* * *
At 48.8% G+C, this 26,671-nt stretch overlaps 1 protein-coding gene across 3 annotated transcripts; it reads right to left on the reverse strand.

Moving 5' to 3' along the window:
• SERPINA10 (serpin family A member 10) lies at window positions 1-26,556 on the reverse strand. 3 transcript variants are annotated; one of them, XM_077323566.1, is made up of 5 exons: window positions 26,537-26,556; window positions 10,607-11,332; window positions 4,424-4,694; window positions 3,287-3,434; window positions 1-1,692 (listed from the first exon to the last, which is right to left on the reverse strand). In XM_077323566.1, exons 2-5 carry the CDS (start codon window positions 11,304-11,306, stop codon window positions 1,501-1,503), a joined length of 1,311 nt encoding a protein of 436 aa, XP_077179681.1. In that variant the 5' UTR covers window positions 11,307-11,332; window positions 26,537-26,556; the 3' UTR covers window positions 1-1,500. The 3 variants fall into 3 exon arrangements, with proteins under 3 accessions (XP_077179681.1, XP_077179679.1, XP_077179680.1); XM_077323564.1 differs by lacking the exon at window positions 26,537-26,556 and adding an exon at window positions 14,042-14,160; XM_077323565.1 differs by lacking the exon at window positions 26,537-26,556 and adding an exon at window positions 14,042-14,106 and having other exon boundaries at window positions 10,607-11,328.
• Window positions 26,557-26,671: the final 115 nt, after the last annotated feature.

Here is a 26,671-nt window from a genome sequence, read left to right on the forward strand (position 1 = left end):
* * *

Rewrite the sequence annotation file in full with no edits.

At 48.8% G+C, this 26,671-nt stretch overlaps 1 protein-coding gene across 3 annotated transcripts; it reads right to left on the reverse strand.

Moving 5' to 3' along the window:
• SERPINA10 (serpin family A member 10) lies at window positions 1-26,556 on the reverse strand. 3 transcript variants are annotated; one of them, XM_077323566.1, is made up of 5 exons: window positions 26,537-26,556; window positions 10,607-11,332; window positions 4,424-4,694; window positions 3,287-3,434; window positions 1-1,692 (listed from the first exon to the last, which is right to left on the reverse strand). In XM_077323566.1, exons 2-5 carry the CDS (start codon window positions 11,304-11,306, stop codon window positions 1,501-1,503), a joined length of 1,311 nt encoding a protein of 436 aa, XP_077179681.1. In that variant the 5' UTR covers window positions 11,307-11,332; window positions 26,537-26,556; the 3' UTR covers window positions 1-1,500. The 3 variants fall into 3 exon arrangements, with proteins under 3 accessions (XP_077179681.1, XP_077179679.1, XP_077179680.1); XM_077323564.1 differs by lacking the exon at window positions 26,537-26,556 and adding an exon at window positions 14,042-14,160; XM_077323565.1 differs by lacking the exon at window positions 26,537-26,556 and adding an exon at window positions 14,042-14,106 and having other exon boundaries at window positions 10,607-11,328.
• Window positions 26,557-26,671: the final 115 nt, after the last annotated feature.

Here is a 26,671-nt window from a genome sequence, read left to right on the forward strand (position 1 = left end):